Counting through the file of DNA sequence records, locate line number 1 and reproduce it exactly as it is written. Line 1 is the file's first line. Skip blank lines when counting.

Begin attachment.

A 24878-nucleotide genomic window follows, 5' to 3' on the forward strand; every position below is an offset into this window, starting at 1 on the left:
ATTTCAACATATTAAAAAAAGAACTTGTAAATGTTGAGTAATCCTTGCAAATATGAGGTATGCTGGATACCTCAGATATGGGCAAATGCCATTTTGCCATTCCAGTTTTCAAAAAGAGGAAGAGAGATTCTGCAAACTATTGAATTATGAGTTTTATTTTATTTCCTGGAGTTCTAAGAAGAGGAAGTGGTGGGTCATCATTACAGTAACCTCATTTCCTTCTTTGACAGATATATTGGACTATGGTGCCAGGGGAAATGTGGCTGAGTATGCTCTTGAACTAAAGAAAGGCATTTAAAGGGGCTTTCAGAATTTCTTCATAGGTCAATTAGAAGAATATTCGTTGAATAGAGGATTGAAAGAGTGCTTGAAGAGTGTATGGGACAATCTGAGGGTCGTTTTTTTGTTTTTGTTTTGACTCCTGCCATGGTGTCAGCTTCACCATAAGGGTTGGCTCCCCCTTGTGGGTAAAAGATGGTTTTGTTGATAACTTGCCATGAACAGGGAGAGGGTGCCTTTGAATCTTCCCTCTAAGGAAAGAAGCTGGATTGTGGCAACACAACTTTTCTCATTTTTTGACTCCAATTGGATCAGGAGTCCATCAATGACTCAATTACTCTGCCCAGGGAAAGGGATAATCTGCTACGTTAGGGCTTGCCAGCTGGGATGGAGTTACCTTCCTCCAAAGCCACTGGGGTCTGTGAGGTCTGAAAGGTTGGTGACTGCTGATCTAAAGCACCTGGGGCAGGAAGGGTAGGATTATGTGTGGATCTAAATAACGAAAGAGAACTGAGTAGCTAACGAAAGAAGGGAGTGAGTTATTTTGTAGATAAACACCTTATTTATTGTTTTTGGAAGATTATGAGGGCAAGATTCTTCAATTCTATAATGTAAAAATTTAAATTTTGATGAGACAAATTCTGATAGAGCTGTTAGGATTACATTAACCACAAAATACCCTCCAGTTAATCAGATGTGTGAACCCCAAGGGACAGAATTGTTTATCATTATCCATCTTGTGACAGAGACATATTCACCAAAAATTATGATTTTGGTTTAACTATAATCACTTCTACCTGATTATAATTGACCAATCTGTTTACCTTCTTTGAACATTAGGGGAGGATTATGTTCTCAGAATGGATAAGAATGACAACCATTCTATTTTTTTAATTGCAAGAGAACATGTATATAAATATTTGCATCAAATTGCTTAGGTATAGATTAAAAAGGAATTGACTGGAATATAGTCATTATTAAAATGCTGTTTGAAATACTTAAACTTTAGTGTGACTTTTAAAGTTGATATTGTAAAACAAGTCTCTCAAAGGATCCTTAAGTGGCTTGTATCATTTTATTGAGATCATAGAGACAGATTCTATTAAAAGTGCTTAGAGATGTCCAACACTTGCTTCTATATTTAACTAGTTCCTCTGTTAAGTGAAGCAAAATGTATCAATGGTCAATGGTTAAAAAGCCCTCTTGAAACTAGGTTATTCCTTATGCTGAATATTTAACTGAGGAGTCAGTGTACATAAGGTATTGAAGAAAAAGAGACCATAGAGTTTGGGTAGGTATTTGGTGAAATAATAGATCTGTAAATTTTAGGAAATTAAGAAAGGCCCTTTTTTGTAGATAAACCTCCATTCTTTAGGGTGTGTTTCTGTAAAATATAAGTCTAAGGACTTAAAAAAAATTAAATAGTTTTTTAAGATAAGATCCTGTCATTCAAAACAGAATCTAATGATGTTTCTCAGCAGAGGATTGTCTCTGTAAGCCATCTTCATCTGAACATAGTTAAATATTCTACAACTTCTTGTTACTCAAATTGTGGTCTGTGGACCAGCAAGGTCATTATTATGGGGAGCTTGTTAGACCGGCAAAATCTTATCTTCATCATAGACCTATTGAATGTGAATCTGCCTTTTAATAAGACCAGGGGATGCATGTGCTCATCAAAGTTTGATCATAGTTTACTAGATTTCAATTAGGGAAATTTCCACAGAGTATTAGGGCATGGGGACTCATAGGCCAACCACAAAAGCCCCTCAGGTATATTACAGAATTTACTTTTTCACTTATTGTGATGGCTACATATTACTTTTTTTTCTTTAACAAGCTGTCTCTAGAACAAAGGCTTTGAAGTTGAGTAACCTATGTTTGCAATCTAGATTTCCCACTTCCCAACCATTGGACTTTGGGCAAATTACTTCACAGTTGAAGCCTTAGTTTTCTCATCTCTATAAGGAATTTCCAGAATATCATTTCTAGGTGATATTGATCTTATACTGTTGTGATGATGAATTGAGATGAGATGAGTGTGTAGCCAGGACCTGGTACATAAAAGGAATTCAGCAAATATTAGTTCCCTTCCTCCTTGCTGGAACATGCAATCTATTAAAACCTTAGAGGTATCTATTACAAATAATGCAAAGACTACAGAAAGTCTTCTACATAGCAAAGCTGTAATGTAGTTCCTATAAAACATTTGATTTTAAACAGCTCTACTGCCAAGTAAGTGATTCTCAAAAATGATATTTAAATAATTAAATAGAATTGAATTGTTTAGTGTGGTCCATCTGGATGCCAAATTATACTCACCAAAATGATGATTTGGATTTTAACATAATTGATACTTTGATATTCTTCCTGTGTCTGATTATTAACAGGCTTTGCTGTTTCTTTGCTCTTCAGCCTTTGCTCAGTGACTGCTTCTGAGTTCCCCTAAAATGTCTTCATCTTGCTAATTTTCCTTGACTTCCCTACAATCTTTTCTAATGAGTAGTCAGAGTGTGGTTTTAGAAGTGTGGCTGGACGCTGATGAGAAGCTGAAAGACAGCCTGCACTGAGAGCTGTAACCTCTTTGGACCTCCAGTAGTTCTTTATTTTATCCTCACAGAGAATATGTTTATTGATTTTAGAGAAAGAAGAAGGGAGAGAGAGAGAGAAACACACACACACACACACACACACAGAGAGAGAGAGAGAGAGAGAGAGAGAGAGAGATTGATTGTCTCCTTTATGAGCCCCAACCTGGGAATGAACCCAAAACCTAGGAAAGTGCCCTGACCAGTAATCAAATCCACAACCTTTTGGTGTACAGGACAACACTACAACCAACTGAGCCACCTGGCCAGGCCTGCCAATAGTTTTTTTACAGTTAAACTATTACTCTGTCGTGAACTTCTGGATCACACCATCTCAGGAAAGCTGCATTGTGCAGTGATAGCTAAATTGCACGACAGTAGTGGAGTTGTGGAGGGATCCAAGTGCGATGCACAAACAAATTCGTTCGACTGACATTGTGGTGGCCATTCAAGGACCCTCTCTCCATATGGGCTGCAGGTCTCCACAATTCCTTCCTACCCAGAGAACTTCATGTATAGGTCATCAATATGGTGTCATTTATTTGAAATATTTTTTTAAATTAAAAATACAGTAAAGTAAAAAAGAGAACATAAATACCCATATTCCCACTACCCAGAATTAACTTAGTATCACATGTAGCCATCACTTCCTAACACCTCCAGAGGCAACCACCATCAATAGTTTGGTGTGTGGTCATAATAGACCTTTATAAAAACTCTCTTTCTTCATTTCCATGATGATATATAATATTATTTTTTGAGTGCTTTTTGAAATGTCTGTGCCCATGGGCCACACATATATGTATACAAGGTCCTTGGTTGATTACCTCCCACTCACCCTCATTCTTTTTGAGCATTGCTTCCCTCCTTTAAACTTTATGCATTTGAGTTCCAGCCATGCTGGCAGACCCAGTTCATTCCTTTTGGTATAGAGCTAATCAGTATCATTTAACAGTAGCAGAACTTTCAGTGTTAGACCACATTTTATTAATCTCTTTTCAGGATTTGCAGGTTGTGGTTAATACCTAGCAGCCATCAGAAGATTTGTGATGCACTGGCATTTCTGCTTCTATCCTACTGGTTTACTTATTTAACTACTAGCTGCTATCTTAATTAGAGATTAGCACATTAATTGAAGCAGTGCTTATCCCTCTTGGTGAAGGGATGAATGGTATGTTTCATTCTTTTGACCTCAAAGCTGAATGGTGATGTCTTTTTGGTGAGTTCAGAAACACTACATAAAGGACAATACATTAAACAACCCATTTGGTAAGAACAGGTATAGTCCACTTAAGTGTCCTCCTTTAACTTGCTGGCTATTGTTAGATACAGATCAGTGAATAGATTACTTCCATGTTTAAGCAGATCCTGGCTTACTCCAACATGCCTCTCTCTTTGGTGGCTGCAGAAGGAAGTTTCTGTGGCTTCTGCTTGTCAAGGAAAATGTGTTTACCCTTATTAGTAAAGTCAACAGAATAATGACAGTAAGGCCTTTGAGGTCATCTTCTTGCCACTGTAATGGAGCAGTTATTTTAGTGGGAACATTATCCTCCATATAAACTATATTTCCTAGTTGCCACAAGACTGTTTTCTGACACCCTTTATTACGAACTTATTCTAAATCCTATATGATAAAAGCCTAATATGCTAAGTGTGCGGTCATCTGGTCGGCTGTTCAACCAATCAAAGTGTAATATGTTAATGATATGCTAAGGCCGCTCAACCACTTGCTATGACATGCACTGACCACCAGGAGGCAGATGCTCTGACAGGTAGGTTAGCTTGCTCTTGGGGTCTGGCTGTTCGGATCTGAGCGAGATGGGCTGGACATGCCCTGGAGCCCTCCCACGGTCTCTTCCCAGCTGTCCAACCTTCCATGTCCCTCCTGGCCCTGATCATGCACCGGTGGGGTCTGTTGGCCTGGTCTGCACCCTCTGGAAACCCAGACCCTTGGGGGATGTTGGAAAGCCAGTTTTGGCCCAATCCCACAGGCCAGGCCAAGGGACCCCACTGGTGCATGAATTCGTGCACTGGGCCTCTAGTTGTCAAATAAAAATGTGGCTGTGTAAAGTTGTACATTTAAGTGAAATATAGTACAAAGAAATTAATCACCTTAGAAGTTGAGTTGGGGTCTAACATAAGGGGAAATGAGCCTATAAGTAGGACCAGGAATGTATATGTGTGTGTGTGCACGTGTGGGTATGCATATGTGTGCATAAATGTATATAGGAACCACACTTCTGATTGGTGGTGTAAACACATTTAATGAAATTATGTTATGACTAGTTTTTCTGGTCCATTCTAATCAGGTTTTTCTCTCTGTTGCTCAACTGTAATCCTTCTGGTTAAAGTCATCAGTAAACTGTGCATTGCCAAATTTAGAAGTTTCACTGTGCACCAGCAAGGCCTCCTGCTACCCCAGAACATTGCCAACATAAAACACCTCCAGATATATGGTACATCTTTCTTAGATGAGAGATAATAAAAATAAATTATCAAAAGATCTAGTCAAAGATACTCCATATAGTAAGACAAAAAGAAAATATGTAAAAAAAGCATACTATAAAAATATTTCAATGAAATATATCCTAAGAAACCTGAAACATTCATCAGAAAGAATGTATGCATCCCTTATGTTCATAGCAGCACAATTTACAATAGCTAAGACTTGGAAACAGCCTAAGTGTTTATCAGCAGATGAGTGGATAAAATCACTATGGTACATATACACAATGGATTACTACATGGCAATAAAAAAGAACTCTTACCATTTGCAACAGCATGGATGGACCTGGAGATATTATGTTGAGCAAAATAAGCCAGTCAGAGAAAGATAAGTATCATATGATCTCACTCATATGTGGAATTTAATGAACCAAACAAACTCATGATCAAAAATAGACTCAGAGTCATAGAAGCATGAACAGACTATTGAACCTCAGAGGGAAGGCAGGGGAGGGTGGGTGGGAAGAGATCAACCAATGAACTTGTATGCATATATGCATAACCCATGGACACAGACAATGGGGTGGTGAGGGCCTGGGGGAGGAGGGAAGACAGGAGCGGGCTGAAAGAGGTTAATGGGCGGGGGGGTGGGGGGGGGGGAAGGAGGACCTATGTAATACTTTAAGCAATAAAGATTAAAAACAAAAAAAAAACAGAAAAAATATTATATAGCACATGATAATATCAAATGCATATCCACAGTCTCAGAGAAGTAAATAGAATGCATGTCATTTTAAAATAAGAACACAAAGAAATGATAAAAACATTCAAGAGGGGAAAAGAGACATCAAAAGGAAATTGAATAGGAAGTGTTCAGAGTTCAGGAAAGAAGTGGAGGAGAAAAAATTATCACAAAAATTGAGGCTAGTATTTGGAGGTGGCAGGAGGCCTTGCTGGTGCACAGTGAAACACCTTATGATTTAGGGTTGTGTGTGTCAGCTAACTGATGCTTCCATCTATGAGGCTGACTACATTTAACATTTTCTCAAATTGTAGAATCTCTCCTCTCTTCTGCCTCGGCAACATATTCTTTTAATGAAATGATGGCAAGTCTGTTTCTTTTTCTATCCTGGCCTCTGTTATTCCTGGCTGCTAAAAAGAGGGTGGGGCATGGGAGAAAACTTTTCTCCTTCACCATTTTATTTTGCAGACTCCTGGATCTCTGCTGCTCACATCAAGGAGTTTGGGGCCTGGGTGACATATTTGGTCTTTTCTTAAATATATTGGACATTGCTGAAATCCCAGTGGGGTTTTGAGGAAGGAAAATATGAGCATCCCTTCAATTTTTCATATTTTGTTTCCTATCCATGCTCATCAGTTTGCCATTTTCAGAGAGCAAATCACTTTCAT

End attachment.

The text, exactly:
A 24878-nucleotide genomic window follows, 5' to 3' on the forward strand; every position below is an offset into this window, starting at 1 on the left: